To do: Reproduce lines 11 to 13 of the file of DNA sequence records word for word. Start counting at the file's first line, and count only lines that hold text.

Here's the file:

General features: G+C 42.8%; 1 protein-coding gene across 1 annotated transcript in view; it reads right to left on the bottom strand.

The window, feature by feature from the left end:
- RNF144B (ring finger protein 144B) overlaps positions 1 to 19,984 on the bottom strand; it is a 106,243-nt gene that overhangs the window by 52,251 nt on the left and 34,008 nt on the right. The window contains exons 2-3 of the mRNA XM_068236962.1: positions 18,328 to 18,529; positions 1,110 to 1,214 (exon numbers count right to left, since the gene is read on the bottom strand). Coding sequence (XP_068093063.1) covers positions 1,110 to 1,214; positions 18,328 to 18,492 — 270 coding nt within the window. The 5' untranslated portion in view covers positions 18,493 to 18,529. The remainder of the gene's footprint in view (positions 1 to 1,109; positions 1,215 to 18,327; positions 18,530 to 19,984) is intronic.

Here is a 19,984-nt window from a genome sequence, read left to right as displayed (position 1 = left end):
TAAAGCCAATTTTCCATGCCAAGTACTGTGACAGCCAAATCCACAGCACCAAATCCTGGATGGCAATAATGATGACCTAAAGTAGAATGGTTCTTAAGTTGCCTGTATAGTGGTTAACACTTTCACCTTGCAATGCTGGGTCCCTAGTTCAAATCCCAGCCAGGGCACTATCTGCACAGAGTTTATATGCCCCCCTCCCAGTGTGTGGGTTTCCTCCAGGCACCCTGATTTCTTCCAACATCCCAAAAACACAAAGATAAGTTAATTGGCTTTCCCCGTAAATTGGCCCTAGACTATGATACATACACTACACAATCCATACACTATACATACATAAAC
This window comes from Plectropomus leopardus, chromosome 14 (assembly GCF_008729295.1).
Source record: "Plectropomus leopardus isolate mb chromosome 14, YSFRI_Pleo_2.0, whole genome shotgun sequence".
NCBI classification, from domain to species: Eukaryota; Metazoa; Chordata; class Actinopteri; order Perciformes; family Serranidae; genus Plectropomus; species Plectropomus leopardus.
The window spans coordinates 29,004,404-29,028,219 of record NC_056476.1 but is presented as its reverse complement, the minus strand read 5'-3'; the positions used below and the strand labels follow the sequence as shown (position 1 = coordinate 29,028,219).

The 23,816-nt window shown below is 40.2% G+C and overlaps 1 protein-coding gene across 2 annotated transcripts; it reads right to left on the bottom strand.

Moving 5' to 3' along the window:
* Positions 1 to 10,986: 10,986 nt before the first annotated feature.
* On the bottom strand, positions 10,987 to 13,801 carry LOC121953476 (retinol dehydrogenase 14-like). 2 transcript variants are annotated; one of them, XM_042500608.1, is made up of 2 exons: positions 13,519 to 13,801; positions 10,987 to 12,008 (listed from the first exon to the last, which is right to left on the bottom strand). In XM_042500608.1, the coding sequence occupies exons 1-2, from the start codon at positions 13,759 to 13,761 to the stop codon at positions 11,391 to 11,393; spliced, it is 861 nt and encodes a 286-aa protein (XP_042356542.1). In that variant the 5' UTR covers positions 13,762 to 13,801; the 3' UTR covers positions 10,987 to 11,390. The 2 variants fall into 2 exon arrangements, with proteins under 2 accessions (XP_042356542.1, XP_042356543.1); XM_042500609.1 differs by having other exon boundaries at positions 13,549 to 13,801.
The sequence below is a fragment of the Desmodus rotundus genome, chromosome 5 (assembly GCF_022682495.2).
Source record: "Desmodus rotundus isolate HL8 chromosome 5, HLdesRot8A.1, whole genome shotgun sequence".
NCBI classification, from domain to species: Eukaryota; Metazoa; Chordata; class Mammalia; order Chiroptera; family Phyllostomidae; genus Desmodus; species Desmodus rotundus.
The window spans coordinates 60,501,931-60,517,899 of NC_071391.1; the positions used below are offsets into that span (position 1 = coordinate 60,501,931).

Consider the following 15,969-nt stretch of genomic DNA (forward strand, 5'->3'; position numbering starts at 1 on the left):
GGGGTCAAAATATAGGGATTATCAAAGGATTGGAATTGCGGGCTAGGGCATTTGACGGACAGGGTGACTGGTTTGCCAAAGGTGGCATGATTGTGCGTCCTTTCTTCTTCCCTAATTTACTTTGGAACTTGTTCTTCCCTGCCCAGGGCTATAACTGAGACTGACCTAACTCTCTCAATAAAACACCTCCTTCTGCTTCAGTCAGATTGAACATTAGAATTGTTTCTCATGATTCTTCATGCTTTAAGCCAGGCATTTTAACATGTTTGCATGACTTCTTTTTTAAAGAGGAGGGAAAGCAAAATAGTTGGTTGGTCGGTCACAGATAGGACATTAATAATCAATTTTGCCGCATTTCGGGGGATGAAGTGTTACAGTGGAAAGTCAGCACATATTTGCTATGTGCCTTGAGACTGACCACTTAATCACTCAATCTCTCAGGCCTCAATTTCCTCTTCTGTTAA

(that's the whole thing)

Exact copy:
Moving 5' to 3' along the window:
* Positions 1 to 10,986: 10,986 nt before the first annotated feature.
* On the bottom strand, positions 10,987 to 13,801 carry LOC121953476 (retinol dehydrogenase 14-like). 2 transcript variants are annotated; one of them, XM_042500608.1, is made up of 2 exons: positions 13,519 to 13,801; positions 10,987 to 12,008 (listed from the first exon to the last, which is right to left on the bottom strand). In XM_042500608.1, the coding sequence occupies exons 1-2, from the start codon at positions 13,759 to 13,761 to the stop codon at positions 11,391 to 11,393; spliced, it is 861 nt and encodes a 286-aa protein (XP_042356542.1). In that variant the 5' UTR covers positions 13,762 to 13,801; the 3' UTR covers positions 10,987 to 11,390. The 2 variants fall into 2 exon arrangements, with proteins under 2 accessions (XP_042356542.1, XP_042356543.1); XM_042500609.1 differs by having other exon boundaries at positions 13,549 to 13,801.